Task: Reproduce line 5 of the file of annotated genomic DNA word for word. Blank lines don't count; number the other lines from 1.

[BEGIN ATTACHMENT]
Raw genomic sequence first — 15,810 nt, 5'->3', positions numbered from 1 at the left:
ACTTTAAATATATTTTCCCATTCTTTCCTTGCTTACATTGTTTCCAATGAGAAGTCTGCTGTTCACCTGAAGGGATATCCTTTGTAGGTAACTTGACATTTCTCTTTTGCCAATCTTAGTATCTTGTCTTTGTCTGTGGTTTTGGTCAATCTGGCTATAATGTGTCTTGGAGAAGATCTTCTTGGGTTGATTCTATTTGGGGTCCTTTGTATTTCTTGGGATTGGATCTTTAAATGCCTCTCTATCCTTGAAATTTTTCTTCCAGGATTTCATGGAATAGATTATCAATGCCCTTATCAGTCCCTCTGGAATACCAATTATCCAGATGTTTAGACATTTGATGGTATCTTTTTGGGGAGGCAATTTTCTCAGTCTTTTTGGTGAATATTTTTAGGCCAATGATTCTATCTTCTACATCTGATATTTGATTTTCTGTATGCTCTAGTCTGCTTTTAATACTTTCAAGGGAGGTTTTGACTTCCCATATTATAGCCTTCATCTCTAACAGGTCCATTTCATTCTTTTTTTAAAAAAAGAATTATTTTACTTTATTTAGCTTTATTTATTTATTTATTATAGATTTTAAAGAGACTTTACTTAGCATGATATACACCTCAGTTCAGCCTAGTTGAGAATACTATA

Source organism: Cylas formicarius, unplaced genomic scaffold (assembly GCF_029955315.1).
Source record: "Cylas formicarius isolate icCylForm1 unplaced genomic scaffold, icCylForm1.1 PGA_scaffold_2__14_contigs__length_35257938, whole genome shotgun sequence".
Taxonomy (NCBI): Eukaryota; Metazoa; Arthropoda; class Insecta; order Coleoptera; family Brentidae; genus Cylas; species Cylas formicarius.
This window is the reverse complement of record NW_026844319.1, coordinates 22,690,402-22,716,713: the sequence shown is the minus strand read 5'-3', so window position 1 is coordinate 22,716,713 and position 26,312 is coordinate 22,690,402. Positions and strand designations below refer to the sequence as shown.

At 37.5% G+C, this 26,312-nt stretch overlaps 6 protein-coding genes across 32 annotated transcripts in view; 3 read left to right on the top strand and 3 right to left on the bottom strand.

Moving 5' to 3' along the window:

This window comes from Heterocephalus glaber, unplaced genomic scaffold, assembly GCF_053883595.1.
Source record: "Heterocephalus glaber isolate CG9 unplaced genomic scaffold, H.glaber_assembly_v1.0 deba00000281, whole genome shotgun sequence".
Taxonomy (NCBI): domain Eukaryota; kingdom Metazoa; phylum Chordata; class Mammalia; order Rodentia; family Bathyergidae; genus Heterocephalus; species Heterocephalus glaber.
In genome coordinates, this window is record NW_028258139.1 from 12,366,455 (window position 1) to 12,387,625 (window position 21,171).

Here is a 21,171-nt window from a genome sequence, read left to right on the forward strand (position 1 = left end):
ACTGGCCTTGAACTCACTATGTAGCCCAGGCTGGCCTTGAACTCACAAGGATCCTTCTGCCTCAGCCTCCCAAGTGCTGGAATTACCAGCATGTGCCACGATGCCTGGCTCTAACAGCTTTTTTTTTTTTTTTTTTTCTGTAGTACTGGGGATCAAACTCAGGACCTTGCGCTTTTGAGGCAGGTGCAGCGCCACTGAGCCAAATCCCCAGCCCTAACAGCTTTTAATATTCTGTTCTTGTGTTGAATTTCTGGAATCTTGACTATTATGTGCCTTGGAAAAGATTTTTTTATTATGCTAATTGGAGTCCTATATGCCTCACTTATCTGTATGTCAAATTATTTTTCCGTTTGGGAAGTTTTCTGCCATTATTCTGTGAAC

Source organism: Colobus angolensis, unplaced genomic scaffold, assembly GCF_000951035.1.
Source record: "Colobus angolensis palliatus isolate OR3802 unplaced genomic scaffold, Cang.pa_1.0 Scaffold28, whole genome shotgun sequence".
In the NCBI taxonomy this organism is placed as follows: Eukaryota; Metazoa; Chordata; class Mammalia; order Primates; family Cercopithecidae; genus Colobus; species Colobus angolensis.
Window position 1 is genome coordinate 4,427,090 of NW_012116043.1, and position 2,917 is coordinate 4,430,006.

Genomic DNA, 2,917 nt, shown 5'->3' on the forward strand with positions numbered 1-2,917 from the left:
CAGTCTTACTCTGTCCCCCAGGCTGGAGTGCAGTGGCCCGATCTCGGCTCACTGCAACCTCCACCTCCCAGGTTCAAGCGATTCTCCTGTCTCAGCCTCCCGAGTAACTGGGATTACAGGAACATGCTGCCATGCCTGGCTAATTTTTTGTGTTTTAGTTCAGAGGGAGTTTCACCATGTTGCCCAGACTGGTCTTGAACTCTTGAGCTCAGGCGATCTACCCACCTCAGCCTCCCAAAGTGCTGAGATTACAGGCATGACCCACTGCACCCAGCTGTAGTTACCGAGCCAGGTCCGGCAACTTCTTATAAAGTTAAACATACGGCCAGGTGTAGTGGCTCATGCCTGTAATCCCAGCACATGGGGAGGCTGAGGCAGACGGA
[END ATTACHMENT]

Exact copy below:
Taxonomy (NCBI): Eukaryota; Metazoa; Arthropoda; class Insecta; order Coleoptera; family Brentidae; genus Cylas; species Cylas formicarius.